Welcome to the Dark House


By Laurie Faria Stolarz

Formats and Prices




$9.99 CAD




ebook $7.99 $9.99 CAD

This item is a preorder. Your payment method will be charged immediately, and the product is expected to ship on or around July 22, 2014. This date is subject to change due to shipping delays beyond our control.

What’s your worst nightmare? For Ivy Jensen, it’s the eyes of a killer that haunt her nights. For Parker Bradley, it’s bloodthirsty sea serpents that slither in his dreams. And for seven essay contestants, it’s their worst nightmares that win them an exclusive, behind-the-scenes look at director Justin Blake’s latest, confidential project . Ivy doesn’t even like scary movies, but she’s ready to face her real-world fears. Parker’s sympathetic words and perfect smile help keep her spirits up. . . at least for now. Not everyone is so charming, though. Horror-film fanatic Garth Vader wants to stir up trouble. It’s bad enough he has to stay in the middle of nowhere with this group???the girl who locks herself in her room; the know-it-all roommate; “Mister Sensitive”; and the one who’s too cheery for her own good. Someone has to make things interesting. Except, things are already a little weird. The hostess is a serial-killer look-alike, the dream-stealing Nightmare Elf is lurking about, and the seventh member of the group is missing. By the time Ivy and Parker realize what’s really at stake, it’s too late to wake up and run.


Cover photograph © Paul Knight / Trevillion Images

Cover design by Room39b

Author photo by Joseph Puleo

Excerpt from Return to the Dark House copyright © 2015 by Laurie Faria Stolarz.

All rights reserved. Published by Hyperion, an imprint of Disney Book Group. No part of this book may be reproduced or transmitted in any form or by any means, electronic or mechanical, including photocopying, recording, or by any information storage and retrieval system, without written permission from the publisher. For information address Hyperion, 125 West End Avenue, New York, New York 10023.


ISBN 978-1-4231-9032-5


Visit www.hyperionteens.com

For those who face their nightmares with eyes wide open.

I wake with a gasp, covered in my own blood.

It's everywhere. Soaking into the bed covers, splattered against the wall, running through the cracks in the hardwood floor, and dripping over my fingers and hands.

I touch my stomach, searching for a stab wound. My chest heaves in and out. I'm breathing so hard that it hurts—so hard that I wish for my lungs to collapse and my heart to stop.

I wish that he'd killed me along with them.

The moonlight shines in through the open window, enabling me to see.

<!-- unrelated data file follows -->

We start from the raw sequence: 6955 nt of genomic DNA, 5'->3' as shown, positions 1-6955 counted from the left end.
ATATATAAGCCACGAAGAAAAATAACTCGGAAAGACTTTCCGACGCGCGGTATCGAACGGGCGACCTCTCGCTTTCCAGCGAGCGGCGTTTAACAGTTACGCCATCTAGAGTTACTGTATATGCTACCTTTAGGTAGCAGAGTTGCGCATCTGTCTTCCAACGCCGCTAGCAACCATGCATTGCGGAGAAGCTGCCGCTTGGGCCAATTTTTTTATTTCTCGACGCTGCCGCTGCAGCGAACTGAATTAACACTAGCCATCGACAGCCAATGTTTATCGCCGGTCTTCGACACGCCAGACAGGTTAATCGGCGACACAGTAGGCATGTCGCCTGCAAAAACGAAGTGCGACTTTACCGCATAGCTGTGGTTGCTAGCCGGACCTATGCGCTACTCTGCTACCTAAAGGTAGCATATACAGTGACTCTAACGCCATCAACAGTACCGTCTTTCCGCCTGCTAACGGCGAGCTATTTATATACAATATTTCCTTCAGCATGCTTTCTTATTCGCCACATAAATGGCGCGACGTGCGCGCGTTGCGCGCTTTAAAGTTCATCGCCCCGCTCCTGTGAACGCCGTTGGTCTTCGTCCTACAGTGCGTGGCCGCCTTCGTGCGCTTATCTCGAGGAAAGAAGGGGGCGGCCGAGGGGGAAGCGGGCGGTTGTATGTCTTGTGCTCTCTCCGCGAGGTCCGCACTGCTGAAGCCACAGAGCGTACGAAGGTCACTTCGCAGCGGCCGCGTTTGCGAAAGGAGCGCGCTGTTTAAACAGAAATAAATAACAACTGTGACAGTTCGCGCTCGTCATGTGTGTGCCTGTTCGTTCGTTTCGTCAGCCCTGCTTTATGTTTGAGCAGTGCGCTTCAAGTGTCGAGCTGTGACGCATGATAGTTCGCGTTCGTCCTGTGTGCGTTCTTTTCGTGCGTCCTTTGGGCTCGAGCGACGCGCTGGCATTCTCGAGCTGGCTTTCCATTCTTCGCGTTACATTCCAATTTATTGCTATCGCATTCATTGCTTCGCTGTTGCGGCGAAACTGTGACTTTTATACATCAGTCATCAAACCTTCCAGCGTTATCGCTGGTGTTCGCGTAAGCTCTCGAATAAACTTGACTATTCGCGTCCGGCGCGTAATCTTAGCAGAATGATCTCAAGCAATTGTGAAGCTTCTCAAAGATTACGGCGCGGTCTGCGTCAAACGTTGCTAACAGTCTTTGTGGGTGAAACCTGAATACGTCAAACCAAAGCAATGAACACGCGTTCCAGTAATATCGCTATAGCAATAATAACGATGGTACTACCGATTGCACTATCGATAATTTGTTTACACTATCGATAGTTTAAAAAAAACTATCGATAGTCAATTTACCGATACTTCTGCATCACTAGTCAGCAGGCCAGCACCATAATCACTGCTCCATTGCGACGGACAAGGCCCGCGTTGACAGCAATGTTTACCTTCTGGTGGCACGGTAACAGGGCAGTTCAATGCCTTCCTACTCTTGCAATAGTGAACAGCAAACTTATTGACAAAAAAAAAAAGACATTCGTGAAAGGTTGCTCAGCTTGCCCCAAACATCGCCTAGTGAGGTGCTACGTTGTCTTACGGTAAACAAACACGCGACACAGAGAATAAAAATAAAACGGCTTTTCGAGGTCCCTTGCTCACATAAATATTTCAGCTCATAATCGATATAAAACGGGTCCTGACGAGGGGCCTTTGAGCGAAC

I'm in my present-day bedroom.

It's six years later.

I'm seventy miles away from the crime scene.

There is no blood, only sweat. There are no hardwood floors, either. A shag carpet covers unfinished plywood. I reach down and run my fingers over the thick wool threads, just to be sure. Then I check and recheck my comforter, looking at it from different angles. It isn't pink paisley, like the one I had when I was twelve. This one's dark, dark blue.

And there are pale green walls.

And angled ceilings.

And there's an armoire in place of a vanity.

There are no music posters on the wall, nor is there a single reference to the soccer I used to play.

I'm seventy miles away.

It's six years later.

This isn't the same room.

There is no blood.

This was obviously another nightmare.

Still, I make sure of everything by switching on my night table light. I make sure of everything by going through these rituals one more time: by saying the alphabet forward and backward one more time, by touching the pendant around my neck—an aromatherapy necklace that was supposed to be a gift for my mother—one more time.

I'm eighteen years old, not twelve.

I dreamed about him again, because I fear that he'll come back for me one day and do to me what he did to my parents.

Six years ago now.

In a room unlike this one.

Seventy miles away.

It's Saturday afternoon, and I'm sitting in Dr. Donna's office. I've been sitting here, on this same leather chair, surrounded by these same four walls.

On the same day.

At the same hour.

For the same reason.

For the past six years.

I'm not sure if it helps, but I never skip a session, because coming here gives me hope that one day I'll no longer live in fear.

Dr. Donna sits across from me. Her legs are crossed at the knee, as usual. Her beige leather clog bops up and down to the ticking of her mantel clock as she waits for me to say something. But coming here—doing this—is starting to feel like watching a rerun. It's the same episode on the same channel, with the same actors, saying the same dialogue. Again and again. And again.


DR. DONNA: So, what do you think?


ME: What was the question?


DR. DONNA: It's been six years, Ivy.


ME: Six years and my parents are still dead, and I still feel like I'm rotting away in purgatory, waiting for a killer to determine my fate. Will he come back and kill me today? Or wait until tomorrow? Or will he put it off until next year? Or perhaps he'll surprise me on the ten-year anniversary?


DR. DONNA: And maybe he won't come back at all. You've changed your name. You've changed your address. You've even changed your family.


ME: What choice did I have with that last one?